fighters promote ‘Smart Water’ to combat ag
By JOHN MILLER & BEVERLY BARELA
March 1, 2018
from across the county gathered Monday at the fairgrounds
in Merced to learn about a new method to protect their equipment
from thieves in rural areas.
to members of the Farm Bureau, the new technology —
marketed as "SmartWater" — will assist law
enforcement in combating rural theft by marking agricultural
equipment with a colorless, chemically coded solution that
fluoresces under a special light.
bottle of SmartWater carries its own unique chemical code
that is registered to a certain person, allowing items to
be traced back to the registered owner and serving as proof
the presentation, representatives from SmartWater CSI were
on hand to demonstrate the use of the product and answer
questions regarding its use to deter theft and apprehend
those who steal equipment. The solution can be used to mark
anything from agricultural assets like tractors and trailers,
to farm tools, electronics and personal possessions.
Attorney Larry Morse explained that the technology is being
offered free of charge to members of the Farm Bureau by
way of a grant. Personnel from the Sheriff’s Department
and District Attorney’s office will be on hand to
register those who wish to sign up as SmartWater users.
is an important new tool that will assist law enforcement
in the arrest and prosecution of thieves targeting folks
in our rural communities,” Sheriff Vern Warnke said.
County is now the second county in California to bring the
SmartWater technology to members of its agricultural community.
A single bottle of SmartWater retails at $42, and with only
a small amount needed to mark an item, the product can be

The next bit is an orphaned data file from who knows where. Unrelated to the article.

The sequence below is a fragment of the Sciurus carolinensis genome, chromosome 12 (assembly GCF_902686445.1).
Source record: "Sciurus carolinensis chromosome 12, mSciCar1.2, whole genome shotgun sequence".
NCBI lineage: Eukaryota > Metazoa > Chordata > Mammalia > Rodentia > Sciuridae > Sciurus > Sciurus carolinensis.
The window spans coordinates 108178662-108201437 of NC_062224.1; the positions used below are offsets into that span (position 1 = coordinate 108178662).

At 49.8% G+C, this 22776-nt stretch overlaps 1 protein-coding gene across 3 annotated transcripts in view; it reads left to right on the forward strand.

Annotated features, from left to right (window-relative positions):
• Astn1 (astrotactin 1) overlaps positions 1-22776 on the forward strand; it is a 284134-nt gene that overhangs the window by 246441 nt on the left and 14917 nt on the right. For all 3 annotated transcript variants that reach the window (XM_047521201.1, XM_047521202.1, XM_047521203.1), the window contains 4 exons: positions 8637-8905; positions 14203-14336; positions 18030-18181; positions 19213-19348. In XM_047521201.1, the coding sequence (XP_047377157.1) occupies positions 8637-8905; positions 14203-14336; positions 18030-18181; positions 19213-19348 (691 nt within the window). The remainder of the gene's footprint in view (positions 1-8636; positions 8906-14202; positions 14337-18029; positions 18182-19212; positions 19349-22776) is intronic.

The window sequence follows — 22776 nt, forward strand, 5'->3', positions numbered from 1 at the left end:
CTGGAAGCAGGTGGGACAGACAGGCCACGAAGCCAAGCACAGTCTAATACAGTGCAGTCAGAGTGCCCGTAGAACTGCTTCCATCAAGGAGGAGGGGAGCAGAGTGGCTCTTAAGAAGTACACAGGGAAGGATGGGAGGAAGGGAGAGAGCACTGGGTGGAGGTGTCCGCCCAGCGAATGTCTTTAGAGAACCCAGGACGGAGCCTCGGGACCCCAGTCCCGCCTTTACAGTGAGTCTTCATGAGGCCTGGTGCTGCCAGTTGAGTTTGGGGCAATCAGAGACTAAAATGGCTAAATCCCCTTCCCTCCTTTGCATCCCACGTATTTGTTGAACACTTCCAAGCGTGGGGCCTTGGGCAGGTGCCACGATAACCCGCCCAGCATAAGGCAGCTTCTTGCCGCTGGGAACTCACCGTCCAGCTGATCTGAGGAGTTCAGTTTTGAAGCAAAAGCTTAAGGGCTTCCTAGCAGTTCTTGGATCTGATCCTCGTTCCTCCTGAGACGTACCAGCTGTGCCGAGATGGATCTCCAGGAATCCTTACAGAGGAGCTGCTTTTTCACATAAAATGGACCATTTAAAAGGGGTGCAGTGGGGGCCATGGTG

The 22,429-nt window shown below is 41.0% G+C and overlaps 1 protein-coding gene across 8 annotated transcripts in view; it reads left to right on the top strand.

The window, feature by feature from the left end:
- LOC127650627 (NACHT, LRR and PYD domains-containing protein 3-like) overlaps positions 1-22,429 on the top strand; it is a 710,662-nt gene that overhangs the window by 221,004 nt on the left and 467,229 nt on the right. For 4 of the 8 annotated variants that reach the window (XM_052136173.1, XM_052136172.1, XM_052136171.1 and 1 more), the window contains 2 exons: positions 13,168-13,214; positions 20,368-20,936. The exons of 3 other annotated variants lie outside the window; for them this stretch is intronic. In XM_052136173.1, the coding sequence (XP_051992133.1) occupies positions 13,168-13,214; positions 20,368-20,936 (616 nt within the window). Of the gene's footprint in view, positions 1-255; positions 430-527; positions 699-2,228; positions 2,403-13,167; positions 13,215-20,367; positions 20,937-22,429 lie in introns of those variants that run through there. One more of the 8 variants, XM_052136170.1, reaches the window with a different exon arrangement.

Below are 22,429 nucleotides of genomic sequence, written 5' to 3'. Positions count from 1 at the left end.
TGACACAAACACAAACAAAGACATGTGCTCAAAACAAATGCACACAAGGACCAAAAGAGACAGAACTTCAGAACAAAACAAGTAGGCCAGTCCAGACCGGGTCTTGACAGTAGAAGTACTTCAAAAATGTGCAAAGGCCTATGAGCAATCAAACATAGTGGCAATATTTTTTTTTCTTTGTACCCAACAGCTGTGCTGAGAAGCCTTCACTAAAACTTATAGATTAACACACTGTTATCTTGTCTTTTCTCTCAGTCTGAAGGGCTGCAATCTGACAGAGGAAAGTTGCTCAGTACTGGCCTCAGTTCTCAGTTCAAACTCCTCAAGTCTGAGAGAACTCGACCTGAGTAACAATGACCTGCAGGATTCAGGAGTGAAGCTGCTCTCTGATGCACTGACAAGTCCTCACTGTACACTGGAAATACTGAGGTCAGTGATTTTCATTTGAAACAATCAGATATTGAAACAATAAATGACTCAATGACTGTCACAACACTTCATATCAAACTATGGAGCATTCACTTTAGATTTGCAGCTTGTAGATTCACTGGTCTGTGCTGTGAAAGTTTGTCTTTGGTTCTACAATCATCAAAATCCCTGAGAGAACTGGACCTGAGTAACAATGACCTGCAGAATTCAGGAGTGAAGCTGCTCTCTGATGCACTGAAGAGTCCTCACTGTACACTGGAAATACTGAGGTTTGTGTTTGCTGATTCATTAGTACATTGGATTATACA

used to mark hundreds of high dollar value items. Additionally,
once marked, the compound will continue to fluoresce for
a five-year minimum, and remain chemically traceable much
longer, even in instances of fire or other destruction or
attempts to remove it. This allows for items to be tracked
from anywhere they may make their way to, and their identification
just a matter of time.
located and identified, registration information is then
pulled to contact the items rightful owner. SmartWater can
be place on a range of materials, including metal, plastic,
wood, glass, jewelry and more.
County Supervisor Lloyd Pareira can’t wait to put
SmartWater on his farm equipment at his rural property in
signed up to be a participant, and I plan to protect my
equipment with SmartWater, and that way if it’s ever
stolen, I’ll get it back,” he said. “I
own a cattle trailer that I’ll put it on, and I can
use it on a dump trailer that has hydraulics which hauls
gravel, sand or trash, a water pump and a generator. I can
also put it on a Kubota RTV, something that a lot of farmers
use for doing chores on the farm."
the program’s benefits, he said, "Criminals are
notorious for eliminating serial numbers off equipment.
If I have my SmartWater on my cattle trailer and they steal
it and that person gets pulled over, law enforcement can
use a special UV light. It’s possible criminals could
use a grinder and get the SmartWater off the equipment,
but then it would be on the grinder or on their clothes."
how it works, Pareira said, "Law enforcement shines
a light on the equipment that’s stolen, and it illuminates
and they can scratch off a piece of SmartWater the size
of a pinhead and send it off to the lab, and the lab will
say who the owner is. The SmartWater looks like milky water
when it’s wet. Once you put it on the equipment and
it dries, you can’t see it with the naked eye. But
when you shine the light on it, it illuminates it and it
looks fluorescent green."
said, "If you own equipment that is pretty generic
looking, it’s hard to prove it is yours. But if you
see your equipment in someone’s possession, you can
call the Sheriff."
SmartWater program has been implemented in Tulare County,
according to Pareira.
said, "Rural ag crimes are down by double digits the
last couple of years in Tulare County, and the farmers attribute
that in part to SmartWater. When you put SmartWater signs
up at your place with the Sheriff’s and the District
Attorney’s logos, criminals are less likely to go
to those properties. I think in the future, criminals will
just stay away from areas with SmartWater use."